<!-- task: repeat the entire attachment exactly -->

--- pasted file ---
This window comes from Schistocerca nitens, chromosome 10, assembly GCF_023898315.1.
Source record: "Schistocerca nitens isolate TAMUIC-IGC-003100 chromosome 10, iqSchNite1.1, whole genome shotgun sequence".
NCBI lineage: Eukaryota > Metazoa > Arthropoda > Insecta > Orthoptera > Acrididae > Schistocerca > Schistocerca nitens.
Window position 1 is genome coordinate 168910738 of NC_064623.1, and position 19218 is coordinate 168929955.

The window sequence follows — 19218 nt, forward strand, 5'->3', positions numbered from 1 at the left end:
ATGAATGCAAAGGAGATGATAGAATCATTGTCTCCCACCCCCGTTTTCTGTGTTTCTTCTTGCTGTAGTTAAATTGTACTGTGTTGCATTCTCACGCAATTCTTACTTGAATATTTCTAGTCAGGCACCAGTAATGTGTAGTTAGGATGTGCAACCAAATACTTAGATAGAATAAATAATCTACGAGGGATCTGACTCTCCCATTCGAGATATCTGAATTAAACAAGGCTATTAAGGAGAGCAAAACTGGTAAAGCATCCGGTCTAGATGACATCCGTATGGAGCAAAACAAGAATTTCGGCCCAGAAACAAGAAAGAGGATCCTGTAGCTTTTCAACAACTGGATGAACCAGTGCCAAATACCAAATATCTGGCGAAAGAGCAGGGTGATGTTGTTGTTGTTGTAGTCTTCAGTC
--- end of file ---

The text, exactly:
This window comes from Schistocerca nitens, chromosome 10, assembly GCF_023898315.1.
Source record: "Schistocerca nitens isolate TAMUIC-IGC-003100 chromosome 10, iqSchNite1.1, whole genome shotgun sequence".
NCBI lineage: Eukaryota > Metazoa > Arthropoda > Insecta > Orthoptera > Acrididae > Schistocerca > Schistocerca nitens.
Window position 1 is genome coordinate 168910738 of NC_064623.1, and position 19218 is coordinate 168929955.

The window sequence follows — 19218 nt, forward strand, 5'->3', positions numbered from 1 at the left end:
ATGAATGCAAAGGAGATGATAGAATCATTGTCTCCCACCCCCGTTTTCTGTGTTTCTTCTTGCTGTAGTTAAATTGTACTGTGTTGCATTCTCACGCAATTCTTACTTGAATATTTCTAGTCAGGCACCAGTAATGTGTAGTTAGGATGTGCAACCAAATACTTAGATAGAATAAATAATCTACGAGGGATCTGACTCTCCCATTCGAGATATCTGAATTAAACAAGGCTATTAAGGAGAGCAAAACTGGTAAAGCATCCGGTCTAGATGACATCCGTATGGAGCAAAACAAGAATTTCGGCCCAGAAACAAGAAAGAGGATCCTGTAGCTTTTCAACAACTGGATGAACCAGTGCCAAATACCAAATATCTGGCGAAAGAGCAGGGTGATGTTGTTGTTGTTGTAGTCTTCAGTC